This is a great article by Gordy Hoffman about taking criticism on your script and making the most of it. It’s a lot more productive than getting offended:
If you’re like me, if someone doesn’t like something about my screenplay, my very first reaction is always the same.
You’re not as smart as me. If you knew what I knew, you would understand what I wrote. And you don’t understand what I wrote, because you don’t know as much as I do. About everything, in general. In short, life. You know, people. Planet Earth. If you really don’t understand what I’m doing in my script, my first feeling is I don’t respect you. I have contempt for you. I feel attacked personally, and with my feelings hurt, I want to denigrate your position, and while I won’t call you an idiot, basically the foundation of my exchange with you in the wake of you reading my script is you are, in fact, some kind of idiot.
Someone once told me I can be right or I can be happy. Or you can be right, or you can get your screenplay produced into a motion picture. I have had this happen twice, and I can tell you if I had committed myself to being right about everything during the development of the screenplay, they would still be living as files in my hard drive. Any produced screenwriter will attest to this.
Whenever a reader doesn’t get information from my screenplay, facts crucial to the function of the story, stuff I feel is so obvious that the only reason they could’ve missed it all is carelessness, I know I am responsible for the breakdown. Writers over and over complain about this, appalled that someone could miss something so blatant in the script. Two ways you can take this note. One, reader read poorly. Two, you have clarity problems. What is the constructive reaction? You have a clarity problem.
You might get a note saying they don’t believe a character would do or say something, particularly dialogue or actions of a certain time period or profession, such as a cop, or a farmer from the 18th century in Russia. The writer defends the charge by citing historical facts, or stating they have seven relatives in law enforcement, or they grew up in Canada, and they do, indeed, talk like that. Well, it doesn’t matter. If your audience is distracted by your authenticity rubbing them as cliché or improbable, you need to revise. Screenwriting is compression and art. It’s truth, not a transcription. Where do clichés come from anyway?
I recently got a reaction from an audience member to a movie I wrote that I had never heard from anyone EVER. My first instinct was to say to myself, well, um, that’s stupid, because EVERYBODY else thinks differently. This is another reaction I’ve run into quite a bit with writers. “Everybody else thinks it’s funny or realistic or a perfect movie or…” Who is your “everybody else”? Consider your sources, and keep your mind open. In the end, “everybody else” doesn’t exist.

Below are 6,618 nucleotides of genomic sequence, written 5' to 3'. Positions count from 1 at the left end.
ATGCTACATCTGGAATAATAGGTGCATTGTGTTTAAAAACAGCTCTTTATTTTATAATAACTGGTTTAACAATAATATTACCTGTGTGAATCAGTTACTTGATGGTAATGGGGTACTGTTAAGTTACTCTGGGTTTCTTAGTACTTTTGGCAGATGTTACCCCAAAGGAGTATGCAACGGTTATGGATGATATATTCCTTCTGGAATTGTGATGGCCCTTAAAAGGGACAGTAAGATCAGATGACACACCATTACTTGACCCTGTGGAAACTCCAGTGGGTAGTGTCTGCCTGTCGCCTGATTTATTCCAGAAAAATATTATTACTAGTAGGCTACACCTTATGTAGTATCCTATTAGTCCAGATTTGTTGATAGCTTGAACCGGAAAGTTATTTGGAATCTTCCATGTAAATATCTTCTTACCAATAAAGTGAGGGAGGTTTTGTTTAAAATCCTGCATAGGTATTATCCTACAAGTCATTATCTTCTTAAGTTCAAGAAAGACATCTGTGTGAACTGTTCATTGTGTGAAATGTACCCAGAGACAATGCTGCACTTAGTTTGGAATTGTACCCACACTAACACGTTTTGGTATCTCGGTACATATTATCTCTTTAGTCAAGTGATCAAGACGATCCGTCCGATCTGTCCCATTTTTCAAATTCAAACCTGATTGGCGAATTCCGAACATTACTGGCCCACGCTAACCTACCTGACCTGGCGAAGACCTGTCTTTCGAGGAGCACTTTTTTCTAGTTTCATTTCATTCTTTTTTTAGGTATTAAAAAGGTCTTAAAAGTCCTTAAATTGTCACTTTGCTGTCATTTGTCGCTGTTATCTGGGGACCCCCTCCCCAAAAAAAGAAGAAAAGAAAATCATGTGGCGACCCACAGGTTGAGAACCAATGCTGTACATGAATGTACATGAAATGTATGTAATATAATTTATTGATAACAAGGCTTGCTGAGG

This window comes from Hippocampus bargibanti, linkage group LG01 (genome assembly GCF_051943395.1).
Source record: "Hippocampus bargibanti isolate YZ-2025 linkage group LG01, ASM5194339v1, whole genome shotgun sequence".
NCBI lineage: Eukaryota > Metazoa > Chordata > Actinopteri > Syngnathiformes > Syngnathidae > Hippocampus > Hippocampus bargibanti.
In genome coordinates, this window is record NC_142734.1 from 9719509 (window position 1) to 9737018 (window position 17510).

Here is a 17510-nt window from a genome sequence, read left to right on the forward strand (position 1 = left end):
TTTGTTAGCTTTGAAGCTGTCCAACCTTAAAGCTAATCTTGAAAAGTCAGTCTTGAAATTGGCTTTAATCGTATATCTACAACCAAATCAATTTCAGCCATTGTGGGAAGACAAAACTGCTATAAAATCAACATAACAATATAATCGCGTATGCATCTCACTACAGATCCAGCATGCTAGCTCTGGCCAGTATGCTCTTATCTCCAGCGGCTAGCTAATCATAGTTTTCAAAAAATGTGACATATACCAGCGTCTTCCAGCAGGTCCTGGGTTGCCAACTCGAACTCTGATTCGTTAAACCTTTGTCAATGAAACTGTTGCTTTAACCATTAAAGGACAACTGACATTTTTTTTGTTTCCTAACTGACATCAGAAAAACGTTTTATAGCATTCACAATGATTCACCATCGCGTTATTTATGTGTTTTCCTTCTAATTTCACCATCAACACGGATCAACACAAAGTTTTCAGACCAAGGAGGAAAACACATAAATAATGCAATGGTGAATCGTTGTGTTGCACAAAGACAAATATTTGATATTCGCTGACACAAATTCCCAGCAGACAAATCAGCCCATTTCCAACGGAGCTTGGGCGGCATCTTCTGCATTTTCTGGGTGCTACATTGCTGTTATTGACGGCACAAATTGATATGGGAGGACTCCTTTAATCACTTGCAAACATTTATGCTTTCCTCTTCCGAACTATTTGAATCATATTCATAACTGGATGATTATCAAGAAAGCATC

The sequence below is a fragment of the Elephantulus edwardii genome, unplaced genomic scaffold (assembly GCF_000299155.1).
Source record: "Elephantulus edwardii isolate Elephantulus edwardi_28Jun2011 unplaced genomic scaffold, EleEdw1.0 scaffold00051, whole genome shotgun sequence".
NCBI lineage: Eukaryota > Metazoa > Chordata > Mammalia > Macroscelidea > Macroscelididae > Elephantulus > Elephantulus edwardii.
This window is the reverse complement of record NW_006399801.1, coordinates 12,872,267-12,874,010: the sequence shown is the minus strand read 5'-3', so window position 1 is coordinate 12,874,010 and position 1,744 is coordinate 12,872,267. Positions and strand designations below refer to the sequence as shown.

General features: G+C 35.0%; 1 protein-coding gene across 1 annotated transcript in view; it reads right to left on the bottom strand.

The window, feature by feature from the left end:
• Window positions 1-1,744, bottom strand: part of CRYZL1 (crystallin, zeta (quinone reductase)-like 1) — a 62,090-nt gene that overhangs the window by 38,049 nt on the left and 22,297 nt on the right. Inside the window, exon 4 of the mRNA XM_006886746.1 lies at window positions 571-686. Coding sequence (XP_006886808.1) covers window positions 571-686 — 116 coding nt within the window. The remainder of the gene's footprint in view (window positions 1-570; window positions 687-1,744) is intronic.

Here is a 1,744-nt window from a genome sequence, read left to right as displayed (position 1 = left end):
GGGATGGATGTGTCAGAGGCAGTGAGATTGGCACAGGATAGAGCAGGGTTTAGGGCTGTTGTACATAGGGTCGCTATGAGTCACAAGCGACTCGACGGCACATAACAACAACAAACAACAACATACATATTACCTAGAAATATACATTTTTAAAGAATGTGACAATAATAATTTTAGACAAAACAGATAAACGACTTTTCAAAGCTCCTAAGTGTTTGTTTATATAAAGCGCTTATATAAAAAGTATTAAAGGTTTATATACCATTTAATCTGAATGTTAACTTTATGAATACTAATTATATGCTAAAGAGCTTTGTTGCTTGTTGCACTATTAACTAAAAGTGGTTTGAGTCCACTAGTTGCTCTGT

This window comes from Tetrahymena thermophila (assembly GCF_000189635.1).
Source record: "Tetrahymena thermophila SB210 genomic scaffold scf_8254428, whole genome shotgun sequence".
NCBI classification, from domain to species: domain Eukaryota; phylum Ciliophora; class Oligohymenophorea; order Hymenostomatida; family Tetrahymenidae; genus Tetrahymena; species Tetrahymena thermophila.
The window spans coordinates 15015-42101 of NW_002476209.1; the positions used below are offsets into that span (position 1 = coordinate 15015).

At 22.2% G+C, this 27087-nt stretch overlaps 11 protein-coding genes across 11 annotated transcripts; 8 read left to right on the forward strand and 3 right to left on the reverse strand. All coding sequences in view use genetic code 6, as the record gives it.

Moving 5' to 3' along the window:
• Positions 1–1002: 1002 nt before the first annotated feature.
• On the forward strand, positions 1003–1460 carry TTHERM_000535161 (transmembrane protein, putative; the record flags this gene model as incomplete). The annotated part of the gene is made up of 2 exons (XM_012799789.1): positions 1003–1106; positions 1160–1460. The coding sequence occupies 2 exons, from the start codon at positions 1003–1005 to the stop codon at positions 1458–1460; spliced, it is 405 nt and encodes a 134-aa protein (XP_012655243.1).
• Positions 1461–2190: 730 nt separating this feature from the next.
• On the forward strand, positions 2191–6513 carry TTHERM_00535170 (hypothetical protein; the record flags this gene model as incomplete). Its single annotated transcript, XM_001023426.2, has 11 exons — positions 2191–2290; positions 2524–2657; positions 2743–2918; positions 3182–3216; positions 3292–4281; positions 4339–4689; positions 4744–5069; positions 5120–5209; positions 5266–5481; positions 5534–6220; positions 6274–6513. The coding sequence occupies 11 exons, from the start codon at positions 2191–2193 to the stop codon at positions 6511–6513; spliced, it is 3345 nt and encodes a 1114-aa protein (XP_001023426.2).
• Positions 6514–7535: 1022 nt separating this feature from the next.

Notes on your screenplay are not a personal attack. They might feel like that. You have made an investment of self, and you love what you have created. It is you. But someone’s reaction to your writing is not a reaction to you. It is a reaction of the person who read your screenplay. Same screenplay, different people, different reactions. So the reactions are personal to the readers. Detach from the notes to the degree to which you can improve your screenplay. Their reactions are formed primarily from their lives, not your words. Which leads me to this.
Do not embrace the extremes. Listen to the ends of the spectrum of opinions, but do not wallow there. If someone thinks your script is the worst attempt at screenwriting on record, take what you can, but do not stay with this, toss it off as something off and wild. If someone thinks your script is so awesomely perfect and beautiful that there’s really nothing to be changed, take what you can, but do not stay with this, toss it off as something off and wild.
Let’s say you’ve offended someone. They think your choices about language or characterization or action are patently offensive, maybe immoral, bigoted, racist, or sexist, disturbing to the point of quit. Do you need to change something? Perhaps. It’s up to you. Know that you’ve offended someone. I have written disturbing material and I didn’t change it. But I’ve learned to sincerely respect that reaction and allow it to help strengthen my creative positions.
Do not listen to hysterical advice about formatting, but if people say they found typos, that means you don’t respect your movie and you need look at your attitude to your work on story.
Don’t ever question the credentials of your reader. We can seek the experienced and the professional, but in the end, to discredit notes because the reader is “not a screenwriter” or “some punk in a mailroom” or “the assistant fresh out of blah blah”, I put this to you. Where exactly do you think the studios come from? Do you know where the executives started? Do you know how Hollywood began? Who is sitting in the movie seats every Friday night across the planet? Screenplay consultants? No. Your audience.
Seek their reaction. They are the flashlight that works. You can gleam the most incredible insights from any one who reads your screenplay, if you put aside your fight and remember the goal of production. We can’t wait for the “qualified” to tell us what’s wrong. We don’t have to.
I don’t remember what the newspapers wrote about the movies I’ve written, but I do remember what the audiences said. The hell with right. I want to make movies, and I strive for that direction.